2013: Year of The Unappreciated Job Seeker

Without being asked Freddie decorated the office, and attempted to foster the Christmas spirit among coworkers. There were decorations everywhere but her cheerful  yet quelled spirit responded to the lack of recognition. The following year she refused to participate or promote the Christmas spirit the following year. Freddie is looking considering leaving without job leads.

John had talked to his wife about leaving his IT Project Management position because  of the stress and strife faced daily. It had taken a toll on his health to the point his wife a professional counselor suggested he hand in his resignation sooner than later. John’s boss took exception to his two week resignation and escorted off the premises.

Appreciated? NOT!

Everyone’s lack of appreciation threshold of intolerance is different. Everyone wants to be appreciated and understood. When neither occurs, quitting is the next step unless there is radical gratitude being offered by supervisors, managers, or anyone in authority. Recent studies and observations suggest that people are starting to make career changes. Some of my recent and former clients are overwhelmed from work resulting from long-time unfulfilled vacancies. They feel, well, under appreciated.

I can see this year as the fed up will move out and start more business. Others will seek out another shot of audacity and venture out without having another gig without preparation or strategy. Those of you who know better should opt out for planning your exit.

Do you fear change?

This economy has caused many employed to fear change for several years. Piled on responsibilities often gone unnoticed, without gratitude and compensation.

A recent article, Feeling Chronically Unappreciated Can Lead to Burnout, cited the following burnout signs:

  • Every day is a bad day
  • Caring seems like a total waste of energy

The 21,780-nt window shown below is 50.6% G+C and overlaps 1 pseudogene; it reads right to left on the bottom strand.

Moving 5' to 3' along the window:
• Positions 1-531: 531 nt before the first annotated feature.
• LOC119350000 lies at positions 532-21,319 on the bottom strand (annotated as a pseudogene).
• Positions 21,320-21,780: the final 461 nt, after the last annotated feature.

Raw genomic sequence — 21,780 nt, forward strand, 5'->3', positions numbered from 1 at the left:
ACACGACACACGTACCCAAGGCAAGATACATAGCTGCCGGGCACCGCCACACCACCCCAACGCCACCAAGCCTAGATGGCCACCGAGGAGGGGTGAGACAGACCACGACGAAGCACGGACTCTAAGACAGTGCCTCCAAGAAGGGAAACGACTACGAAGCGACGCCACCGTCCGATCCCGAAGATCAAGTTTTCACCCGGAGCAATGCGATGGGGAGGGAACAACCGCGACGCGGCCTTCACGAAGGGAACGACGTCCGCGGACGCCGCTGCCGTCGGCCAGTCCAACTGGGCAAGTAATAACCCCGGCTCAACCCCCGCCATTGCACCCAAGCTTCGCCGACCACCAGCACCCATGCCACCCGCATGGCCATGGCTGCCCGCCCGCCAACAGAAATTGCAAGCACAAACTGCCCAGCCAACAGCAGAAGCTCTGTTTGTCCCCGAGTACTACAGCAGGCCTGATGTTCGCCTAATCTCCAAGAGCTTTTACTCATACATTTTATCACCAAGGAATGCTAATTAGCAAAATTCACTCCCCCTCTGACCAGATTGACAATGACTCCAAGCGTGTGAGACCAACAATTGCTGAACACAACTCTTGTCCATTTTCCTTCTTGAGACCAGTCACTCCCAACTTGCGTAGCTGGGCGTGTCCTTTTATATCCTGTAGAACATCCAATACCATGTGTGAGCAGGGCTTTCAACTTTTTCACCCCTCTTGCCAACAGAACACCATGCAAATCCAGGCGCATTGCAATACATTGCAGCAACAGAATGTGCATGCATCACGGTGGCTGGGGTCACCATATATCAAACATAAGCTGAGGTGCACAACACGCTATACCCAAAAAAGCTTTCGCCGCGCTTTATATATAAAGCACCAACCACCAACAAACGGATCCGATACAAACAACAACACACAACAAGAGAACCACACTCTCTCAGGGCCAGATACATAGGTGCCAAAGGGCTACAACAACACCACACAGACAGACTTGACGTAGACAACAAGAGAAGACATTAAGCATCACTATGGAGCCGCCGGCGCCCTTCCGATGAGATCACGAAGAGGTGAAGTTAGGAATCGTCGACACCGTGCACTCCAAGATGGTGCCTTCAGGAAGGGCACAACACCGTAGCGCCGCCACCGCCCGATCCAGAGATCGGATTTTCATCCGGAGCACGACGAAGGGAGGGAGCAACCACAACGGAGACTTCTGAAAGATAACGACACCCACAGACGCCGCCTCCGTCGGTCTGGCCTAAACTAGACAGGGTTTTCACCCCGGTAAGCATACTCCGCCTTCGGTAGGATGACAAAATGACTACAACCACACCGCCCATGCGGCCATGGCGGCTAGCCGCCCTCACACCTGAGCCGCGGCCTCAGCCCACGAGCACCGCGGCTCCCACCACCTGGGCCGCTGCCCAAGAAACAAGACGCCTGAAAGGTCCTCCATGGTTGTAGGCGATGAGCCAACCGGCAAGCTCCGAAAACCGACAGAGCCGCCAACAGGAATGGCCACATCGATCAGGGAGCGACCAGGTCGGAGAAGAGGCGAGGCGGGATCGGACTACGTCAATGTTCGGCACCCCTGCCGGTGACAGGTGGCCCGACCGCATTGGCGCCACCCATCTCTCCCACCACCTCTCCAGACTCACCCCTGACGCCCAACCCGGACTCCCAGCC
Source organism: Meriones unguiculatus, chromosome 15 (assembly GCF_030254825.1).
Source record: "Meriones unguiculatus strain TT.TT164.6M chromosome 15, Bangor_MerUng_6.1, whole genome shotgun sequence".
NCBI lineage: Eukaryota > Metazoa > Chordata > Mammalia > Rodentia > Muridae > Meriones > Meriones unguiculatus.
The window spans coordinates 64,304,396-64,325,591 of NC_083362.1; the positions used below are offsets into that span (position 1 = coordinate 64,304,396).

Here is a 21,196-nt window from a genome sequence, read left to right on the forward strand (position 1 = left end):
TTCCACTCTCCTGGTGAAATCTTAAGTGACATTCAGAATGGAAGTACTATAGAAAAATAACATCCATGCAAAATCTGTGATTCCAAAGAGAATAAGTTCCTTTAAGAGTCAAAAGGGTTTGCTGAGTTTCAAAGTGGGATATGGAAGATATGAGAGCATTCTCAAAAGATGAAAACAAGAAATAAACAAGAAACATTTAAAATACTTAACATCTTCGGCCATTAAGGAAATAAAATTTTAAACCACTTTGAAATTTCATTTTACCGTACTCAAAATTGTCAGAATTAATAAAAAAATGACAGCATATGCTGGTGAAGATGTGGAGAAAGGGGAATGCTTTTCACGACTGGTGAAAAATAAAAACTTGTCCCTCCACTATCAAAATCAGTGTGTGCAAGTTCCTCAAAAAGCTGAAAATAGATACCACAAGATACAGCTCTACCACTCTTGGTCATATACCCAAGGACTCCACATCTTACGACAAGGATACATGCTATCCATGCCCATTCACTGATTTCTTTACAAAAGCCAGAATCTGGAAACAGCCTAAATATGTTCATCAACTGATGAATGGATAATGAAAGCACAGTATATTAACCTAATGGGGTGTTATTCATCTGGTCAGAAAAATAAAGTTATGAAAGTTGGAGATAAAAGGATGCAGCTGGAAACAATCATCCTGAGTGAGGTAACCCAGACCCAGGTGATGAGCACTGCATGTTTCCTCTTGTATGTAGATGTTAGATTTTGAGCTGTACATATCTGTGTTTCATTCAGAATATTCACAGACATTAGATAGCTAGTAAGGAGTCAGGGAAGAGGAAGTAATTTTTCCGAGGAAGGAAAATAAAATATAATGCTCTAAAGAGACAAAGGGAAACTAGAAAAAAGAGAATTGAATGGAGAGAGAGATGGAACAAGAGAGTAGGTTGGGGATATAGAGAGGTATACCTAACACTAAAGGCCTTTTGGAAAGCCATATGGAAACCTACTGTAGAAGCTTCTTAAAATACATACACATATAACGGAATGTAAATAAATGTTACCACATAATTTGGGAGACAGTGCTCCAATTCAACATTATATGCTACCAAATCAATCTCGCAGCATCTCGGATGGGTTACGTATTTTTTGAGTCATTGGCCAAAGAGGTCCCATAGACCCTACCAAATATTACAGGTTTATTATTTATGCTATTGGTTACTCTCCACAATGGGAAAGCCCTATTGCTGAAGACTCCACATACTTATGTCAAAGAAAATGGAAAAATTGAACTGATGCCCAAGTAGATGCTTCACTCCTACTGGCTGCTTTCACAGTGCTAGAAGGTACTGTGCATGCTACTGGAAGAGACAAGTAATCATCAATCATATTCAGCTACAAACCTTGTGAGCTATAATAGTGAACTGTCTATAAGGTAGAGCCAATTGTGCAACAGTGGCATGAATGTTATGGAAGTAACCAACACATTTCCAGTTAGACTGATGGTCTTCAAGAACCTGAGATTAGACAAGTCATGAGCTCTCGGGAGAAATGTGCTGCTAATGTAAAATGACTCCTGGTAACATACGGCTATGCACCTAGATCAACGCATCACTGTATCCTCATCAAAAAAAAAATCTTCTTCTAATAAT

• You’re exhausted
  • Most of your time at work is spent on tasks either boring or overwhelming
  • You feel nothing you do makes a difference

Last spring, USA Today reported that employees quitting their current position outnumbered those fired. One could make the case that this is good for our economy, and inspire a plethora of bold job seekers to venture. This would cause unemployment to spike but lead to happily employed job seekers.

This is the year of the unappreciated job seekers!

Not that you should have a personal parade or a drink, but this will serve some well. Job seekers with fewer skills face challenges because of the lack of job skills currently possessed. I want to suggest the following to you get on track:

1) Before quitting, assess the relevancy of your skills

2) Take the emotion out of your decision

3) Where is your anger placed? People (your boss is a person)? The job duties? The process?

4) Does your frustration include the lack of abilities you demonstrate or the lack of ability?

Wrestle with  these questions and discuss them with someone  you trust possessing good career judgment. I’m available to help you and feel free to unload your concerns and comments below.



About Mark Anthony Dyson

I am the "The Voice of Job Seekers," career consultant, job seeker advocate, career writer, and founder of this award-winning blog. I help the employed, unemployed, underemployed, and under-appreciated find jobs using job search strategies to navigate the new job market. I aim to give a safe place online to those with different needs, cultures, and ethnicities to find their voice in the job market. Thousands have read my career advice throughout the web as I write about everything from job search strategies to the mobile job search. I have published more than 400 articles on this blog and some of the largest career sites such as Recruiter.com, YouTern, and Come Recommended. I've been quoted in major publications such as on Monster, AOL Jobs, Fortune, Business Insider and Levo League. Both FlexJobs and JobMonkey listed my podcast as one of the top eight podcasts to help your job search. Love for you to sign up for the weekly newsletter. I share the latest articles I've written, new podcast episodes, and answer any questions you may have. The new job search is scary and if you need help, I am here for it!

Speak Your Mind